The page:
Monday, September 24, 2012

Brunch music

"Brunch music" is a term I think I invented, a genre that includes pretty, mellow, and slightly melancholy music that seems perfectly suited to drinking warm coffee while a cool breeze comes through the window and somebody makes you eggs. When I say this term in my mind, I always think of the poet Emily Frey, whom I spent a lot of time with when we both lived in Boston a while back, and whose CD collection is especially strong in brunch music.

Incidentally, my favorite brunches always occur when I'm hosting out-of-town guests, or I'm visiting friends in another city, and we've stayed up too late talking and sipping whiskey or red wine, and the combination of a mild hangover and a caffeine buzz creates a mood that is both lazy and giddy. That makes me so happy. (I also really like eggs.)

Here are some songs that qualify:




You see what I mean? Other "brunch music classics" include Red House Painters and Beth Orton.

11 comments:

  1. Ever heard of a book from the early 80s called The Official Preppie Handbook? I picked up a copy at a library book sale. It harps on drinking Bloody Marys at brunch, something I haven't tried. Bloody Marys and croissants.

    For "brunch music"--that's a brilliant coinage, actually, that should be a section in a music store--I'd play Nick Drake's Pink Moon. Suzanne Vega's first album. Carole King's Rhymes and Reasons...no I don't have time for this.

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    1. For most of my youth I thought Bloody Marys sounded utterly disgusting. Then suddenly in my 20s they seemed like a great idea. I still love them (with tons of spicy stuff and pickled crap) but I don't really drink them anymore because a glass full of tomato acid in the morning doesn't sit so well with this old stomach.

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    2. Oh, and Nick Drake and Suzanne Vega are definitely brunch music.

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  2. The Decemberists, Keane, Corinne Bailey Rae, Regina Spektor...I wish they'd play more Yacht Rock.

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  3. Camera Obscura would be good brunch music. I heard them for the first time while driving through northern Michigan country; they were playing live and unplugged in a public radio studio. Melancholy songs like "Tears for Affairs" sounded even more melancholy in that venue than in the recordings, and they were interspersed with conversation with Tracyanne Campbell, who sounded like a sensitive person with a charming Glaswegian accent. The songs intertwined with the pines flanking the road.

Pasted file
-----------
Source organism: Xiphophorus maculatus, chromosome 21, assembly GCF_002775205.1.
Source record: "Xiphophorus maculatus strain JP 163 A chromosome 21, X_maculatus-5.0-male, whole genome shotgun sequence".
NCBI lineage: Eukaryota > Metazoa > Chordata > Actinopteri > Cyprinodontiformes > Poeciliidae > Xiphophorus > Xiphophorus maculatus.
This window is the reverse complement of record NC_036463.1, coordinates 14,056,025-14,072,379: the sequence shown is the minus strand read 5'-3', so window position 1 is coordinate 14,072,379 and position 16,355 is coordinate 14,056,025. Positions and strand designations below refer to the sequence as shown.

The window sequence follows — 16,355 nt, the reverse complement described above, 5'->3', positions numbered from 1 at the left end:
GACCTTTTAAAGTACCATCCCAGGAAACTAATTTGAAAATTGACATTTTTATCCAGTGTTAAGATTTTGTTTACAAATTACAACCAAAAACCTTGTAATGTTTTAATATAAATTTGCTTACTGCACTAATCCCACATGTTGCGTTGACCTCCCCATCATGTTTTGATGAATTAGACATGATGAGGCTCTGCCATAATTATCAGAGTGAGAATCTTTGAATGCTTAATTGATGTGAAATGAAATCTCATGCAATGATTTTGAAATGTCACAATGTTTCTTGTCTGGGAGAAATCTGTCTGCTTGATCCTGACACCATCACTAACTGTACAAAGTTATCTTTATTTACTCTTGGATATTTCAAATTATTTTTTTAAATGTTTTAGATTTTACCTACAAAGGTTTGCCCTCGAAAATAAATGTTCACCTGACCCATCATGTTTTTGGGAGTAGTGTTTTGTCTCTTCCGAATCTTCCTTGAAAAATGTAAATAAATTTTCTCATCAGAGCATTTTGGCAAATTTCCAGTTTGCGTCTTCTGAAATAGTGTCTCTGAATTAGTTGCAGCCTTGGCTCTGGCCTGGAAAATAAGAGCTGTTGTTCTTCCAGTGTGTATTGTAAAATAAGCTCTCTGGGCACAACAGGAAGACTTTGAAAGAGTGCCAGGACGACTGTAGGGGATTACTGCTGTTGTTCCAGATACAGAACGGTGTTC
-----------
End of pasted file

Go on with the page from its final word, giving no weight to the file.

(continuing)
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  4. We listen to a lot of Gene Vincent and Johnny Cash when we're making brunch at home...

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  5. Carole King's album "Tapestry." Any number of albums by Joan Baez. Pretty much any album by Gillian Welch. Joni Mitchell's album "Ladies of the Canyon." Pablo Casals playing J.S. Bach's Suites for Solo Cello (there are six of the suites total). Sharon Isbin or Andres Segovia playing classical guitar pieces. Julian Bream playing Renaissance lute music. (Also, the Julian Bream Consort playing Renaissance music for small ensemble.) Mason William's album "Classical Gas." Mark O'Connor's album "Soppin' the Gravy."

    A few off the top of my head.

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    1. Tapestry is great and perfectly brunchy, but I think it unjustly overshadows its immediate successor, Rhymes and Reasons. Beautiful mellowancholy songs on that. Check out "I Think I Can Hear You":

      http://www.youtube.com/watch?v=1DRT_E2x1_E

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  6. Spot on with "Amy". The plaintive "Do you still love me?" is my Pavlovian trigger for more pancakes.

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  7. I think my music collection is pretty strong on the brunch music. Which is appropriate, since I make a mean brunch. :)

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    1. I hope someday I get to let you make me brunch! #lifegoals

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